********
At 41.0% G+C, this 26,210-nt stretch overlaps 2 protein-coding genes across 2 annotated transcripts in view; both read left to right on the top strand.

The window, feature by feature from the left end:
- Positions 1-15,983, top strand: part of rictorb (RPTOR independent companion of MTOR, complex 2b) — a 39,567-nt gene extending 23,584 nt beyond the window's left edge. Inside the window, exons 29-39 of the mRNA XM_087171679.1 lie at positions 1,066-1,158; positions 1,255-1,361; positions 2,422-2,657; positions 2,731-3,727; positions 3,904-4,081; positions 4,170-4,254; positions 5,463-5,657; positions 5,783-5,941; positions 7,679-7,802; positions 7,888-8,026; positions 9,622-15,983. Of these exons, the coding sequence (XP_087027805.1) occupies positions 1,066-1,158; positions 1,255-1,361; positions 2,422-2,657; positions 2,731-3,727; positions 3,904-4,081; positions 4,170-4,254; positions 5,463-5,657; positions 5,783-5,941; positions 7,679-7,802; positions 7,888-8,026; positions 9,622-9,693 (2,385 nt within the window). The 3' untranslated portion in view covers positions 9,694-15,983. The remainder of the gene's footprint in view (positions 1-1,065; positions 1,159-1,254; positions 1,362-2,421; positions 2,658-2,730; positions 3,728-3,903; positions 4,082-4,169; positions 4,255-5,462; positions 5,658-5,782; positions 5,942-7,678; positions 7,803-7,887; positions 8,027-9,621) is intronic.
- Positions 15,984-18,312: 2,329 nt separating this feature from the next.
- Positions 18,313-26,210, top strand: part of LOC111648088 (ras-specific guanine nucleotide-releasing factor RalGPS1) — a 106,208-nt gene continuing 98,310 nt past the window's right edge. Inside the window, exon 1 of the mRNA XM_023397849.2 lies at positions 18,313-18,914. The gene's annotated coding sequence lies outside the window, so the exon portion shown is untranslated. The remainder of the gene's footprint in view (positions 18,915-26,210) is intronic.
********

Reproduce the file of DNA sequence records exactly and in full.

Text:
At 41.0% G+C, this 26,210-nt stretch overlaps 2 protein-coding genes across 2 annotated transcripts in view; both read left to right on the top strand.

The window, feature by feature from the left end:
- Positions 1-15,983, top strand: part of rictorb (RPTOR independent companion of MTOR, complex 2b) — a 39,567-nt gene extending 23,584 nt beyond the window's left edge. Inside the window, exons 29-39 of the mRNA XM_087171679.1 lie at positions 1,066-1,158; positions 1,255-1,361; positions 2,422-2,657; positions 2,731-3,727; positions 3,904-4,081; positions 4,170-4,254; positions 5,463-5,657; positions 5,783-5,941; positions 7,679-7,802; positions 7,888-8,026; positions 9,622-15,983. Of these exons, the coding sequence (XP_087027805.1) occupies positions 1,066-1,158; positions 1,255-1,361; positions 2,422-2,657; positions 2,731-3,727; positions 3,904-4,081; positions 4,170-4,254; positions 5,463-5,657; positions 5,783-5,941; positions 7,679-7,802; positions 7,888-8,026; positions 9,622-9,693 (2,385 nt within the window). The 3' untranslated portion in view covers positions 9,694-15,983. The remainder of the gene's footprint in view (positions 1-1,065; positions 1,159-1,254; positions 1,362-2,421; positions 2,658-2,730; positions 3,728-3,903; positions 4,082-4,169; positions 4,255-5,462; positions 5,658-5,782; positions 5,942-7,678; positions 7,803-7,887; positions 8,027-9,621) is intronic.
- Positions 15,984-18,312: 2,329 nt separating this feature from the next.
- Positions 18,313-26,210, top strand: part of LOC111648088 (ras-specific guanine nucleotide-releasing factor RalGPS1) — a 106,208-nt gene continuing 98,310 nt past the window's right edge. Inside the window, exon 1 of the mRNA XM_023397849.2 lies at positions 18,313-18,914. The gene's annotated coding sequence lies outside the window, so the exon portion shown is untranslated. The remainder of the gene's footprint in view (positions 18,915-26,210) is intronic.